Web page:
Texas MMJ News

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By Laura Lorek
Publisher of Silicon Hills News

Pioneers in pot see a huge market developing nationwide for legal cannabis, and they think it’s not if, but when, legal marijuana will become a huge market in Texas.

That’s the big takeaway from the first ever Austin Cannabis Entrepreneurs conference held last Thursday and Friday at the Hyatt Regency downtown.

Hugh Forrest, founder of the ACE Conference

“I think we are ahead of the curve in Texas,” said Hugh Forrest, programming director at South by Southwest, who created the conference. “It is a market that is being disrupted and that’s what entrepreneurs like.”

The Texas market for adult recreational marijuana is worth about $2 billion initially based on the population and use rates, said Troy Dayton, co-founder, and CEO of The Arcview Group, based in Oakland, Calif., a research firm focused on the cannabis industry.

“Texas is great market because there is a lot of money in Texas,” Dayton said. “And it has a particular type of investor. Particularly people who have been investors in oil and gas – they are used to being pioneers and taking big risks in the possibilities of things. There is a lot of excitement here.”

Legal cannabis has already become a $10 billion industry, up 33 percent in 2017, according to an Arcview report. It forecasts by 2021, the legal market will more than double reaching $24.5 billion.

About 200 people attended the Austin conference.

Among them, Elena Marquez with Culinary Cannabis Consultants, based in

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GW Pharmaceuticals’ Epidiolex is made from the marijuana plant but without THC. On April 19, 2018, an FDA advisory panel recommended approval of the drug.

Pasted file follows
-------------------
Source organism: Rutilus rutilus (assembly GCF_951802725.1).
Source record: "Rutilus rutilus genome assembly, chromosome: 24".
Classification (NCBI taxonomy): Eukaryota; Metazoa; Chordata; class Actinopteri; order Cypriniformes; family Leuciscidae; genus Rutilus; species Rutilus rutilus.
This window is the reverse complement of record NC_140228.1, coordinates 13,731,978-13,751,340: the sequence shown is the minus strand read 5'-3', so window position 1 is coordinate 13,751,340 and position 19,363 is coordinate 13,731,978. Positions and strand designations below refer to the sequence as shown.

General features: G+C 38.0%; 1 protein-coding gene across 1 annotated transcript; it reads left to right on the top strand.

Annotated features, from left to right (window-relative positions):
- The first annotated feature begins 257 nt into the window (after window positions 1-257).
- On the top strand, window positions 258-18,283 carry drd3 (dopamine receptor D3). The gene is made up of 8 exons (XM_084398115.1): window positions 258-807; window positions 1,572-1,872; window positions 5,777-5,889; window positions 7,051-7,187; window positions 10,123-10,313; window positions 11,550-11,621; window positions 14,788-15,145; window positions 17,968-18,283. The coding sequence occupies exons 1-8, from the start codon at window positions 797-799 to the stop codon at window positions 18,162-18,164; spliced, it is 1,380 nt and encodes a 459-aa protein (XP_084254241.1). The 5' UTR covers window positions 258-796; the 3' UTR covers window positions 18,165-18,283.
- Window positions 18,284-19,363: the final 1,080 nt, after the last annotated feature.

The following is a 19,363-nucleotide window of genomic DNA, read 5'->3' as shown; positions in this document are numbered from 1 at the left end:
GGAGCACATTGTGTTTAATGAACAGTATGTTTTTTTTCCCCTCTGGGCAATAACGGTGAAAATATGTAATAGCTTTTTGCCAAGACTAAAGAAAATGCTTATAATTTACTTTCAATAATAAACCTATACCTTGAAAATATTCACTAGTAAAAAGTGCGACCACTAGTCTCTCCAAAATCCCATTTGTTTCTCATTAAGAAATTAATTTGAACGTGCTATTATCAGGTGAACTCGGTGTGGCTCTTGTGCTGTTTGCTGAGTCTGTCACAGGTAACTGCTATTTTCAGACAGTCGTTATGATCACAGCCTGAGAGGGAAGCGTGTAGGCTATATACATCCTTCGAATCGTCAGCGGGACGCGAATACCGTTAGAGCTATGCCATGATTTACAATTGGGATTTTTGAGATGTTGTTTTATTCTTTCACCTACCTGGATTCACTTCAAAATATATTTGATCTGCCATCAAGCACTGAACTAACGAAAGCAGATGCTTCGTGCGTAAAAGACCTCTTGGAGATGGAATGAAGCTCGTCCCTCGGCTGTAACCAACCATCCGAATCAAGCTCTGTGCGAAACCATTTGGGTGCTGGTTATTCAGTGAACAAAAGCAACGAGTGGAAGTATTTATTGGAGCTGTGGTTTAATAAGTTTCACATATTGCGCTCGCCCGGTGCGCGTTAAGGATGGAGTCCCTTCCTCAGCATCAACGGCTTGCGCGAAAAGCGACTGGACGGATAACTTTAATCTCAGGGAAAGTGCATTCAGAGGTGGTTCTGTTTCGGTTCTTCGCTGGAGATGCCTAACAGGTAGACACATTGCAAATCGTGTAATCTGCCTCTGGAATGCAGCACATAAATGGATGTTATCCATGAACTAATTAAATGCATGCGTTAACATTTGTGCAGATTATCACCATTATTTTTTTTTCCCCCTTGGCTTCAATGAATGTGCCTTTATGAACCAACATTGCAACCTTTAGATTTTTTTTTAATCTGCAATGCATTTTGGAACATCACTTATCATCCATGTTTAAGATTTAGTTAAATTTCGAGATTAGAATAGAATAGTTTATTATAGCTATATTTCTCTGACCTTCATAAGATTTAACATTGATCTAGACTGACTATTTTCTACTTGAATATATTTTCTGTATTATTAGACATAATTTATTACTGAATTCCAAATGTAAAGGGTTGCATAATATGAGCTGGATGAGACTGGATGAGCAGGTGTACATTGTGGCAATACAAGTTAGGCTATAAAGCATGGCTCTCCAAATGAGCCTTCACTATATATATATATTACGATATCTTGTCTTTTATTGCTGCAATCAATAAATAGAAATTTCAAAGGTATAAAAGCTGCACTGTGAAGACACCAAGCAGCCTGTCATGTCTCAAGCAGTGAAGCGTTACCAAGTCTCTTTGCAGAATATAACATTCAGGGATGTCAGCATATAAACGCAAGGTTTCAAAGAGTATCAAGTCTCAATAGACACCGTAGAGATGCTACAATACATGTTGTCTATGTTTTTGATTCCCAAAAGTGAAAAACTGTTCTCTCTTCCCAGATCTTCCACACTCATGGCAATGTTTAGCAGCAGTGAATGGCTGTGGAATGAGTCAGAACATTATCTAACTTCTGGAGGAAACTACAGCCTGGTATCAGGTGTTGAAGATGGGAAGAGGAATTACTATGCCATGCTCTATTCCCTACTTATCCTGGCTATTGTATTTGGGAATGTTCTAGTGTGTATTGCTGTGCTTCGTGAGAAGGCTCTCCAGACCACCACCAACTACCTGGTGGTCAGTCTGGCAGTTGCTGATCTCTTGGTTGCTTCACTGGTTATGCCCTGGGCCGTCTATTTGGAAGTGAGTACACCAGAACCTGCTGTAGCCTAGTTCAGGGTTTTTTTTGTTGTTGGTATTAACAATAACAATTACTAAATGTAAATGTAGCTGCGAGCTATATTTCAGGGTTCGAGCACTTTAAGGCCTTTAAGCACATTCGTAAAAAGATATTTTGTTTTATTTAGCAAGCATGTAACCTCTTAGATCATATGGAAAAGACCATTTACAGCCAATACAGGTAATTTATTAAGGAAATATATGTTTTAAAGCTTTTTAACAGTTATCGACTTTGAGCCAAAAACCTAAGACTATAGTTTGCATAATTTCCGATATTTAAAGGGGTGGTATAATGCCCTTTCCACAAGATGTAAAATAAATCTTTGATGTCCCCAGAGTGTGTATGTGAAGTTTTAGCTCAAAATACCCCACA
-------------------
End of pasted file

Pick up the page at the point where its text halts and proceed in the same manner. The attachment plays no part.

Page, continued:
Kathy Young / AP

WASHINGTON — A medicine made from the marijuana plant moved one step closer to U.S. approval Thursday after federal health advisers endorsed it for the treatment of severe seizures in children with epilepsy. If the Food and Drug Administration follows the group’s recommendation, GW Pharmaceuticals’ syrup would become the first drug derived from the cannabis plant to win federal approval in the U.S.

The 13-member FDA panel voted unanimously in favor of the experimental medication made from a chemical found in cannabis — one that does not get users high. The panelists backed the drug based on three studies showing that it significantly reduced seizures in children with two rare forms of childhood epilepsy.

“This is clearly a breakthrough drug for an awful disease,” said panel member Dr. John Mendelson, of the Friends Research Institute in Baltimore, Maryland.

The drug carries a potential risk of liver damage, but panelists said doctors could monitor patients for any signs. More common side effects included diarrhea, vomiting, fatigue and sleep problems.

FDA regulators are due to make their decision by late June. Approval would technically limit the drug, called Epidiolex, to patients with hard-to-treat forms of epilepsy. But doctors would have the option to prescribe it for other uses and it could spur new pharmaceutical research and interest into other cannabis-based products.

More than two dozen states allow marijuana use for a variety of ailments, but the FDA has not approved it for any medical use. The FDA has approved synthetic versions of another cannabis ingredient for other medical purposes.

Several patients and parents at Thursday’s meeting spoke about the benefits of Epidiolex. Sam Vogelstein, 16, said he experienced daily seizures — at times more than 100 per day — before enrolling in a study of the drug.

“I just went to South Africa for two weeks without my parents on a school trip,” said Vogelstein, who lives in Berkeley, California. “I would not have been able to do that if I had not tried this medication.”

It’s not yet clear why the medicine reduces seizures.

Epidiolex is essentially a pharmaceutical-grade version of cannabidiol, or CBD oil, which some parents have used for years to treat children with epilepsy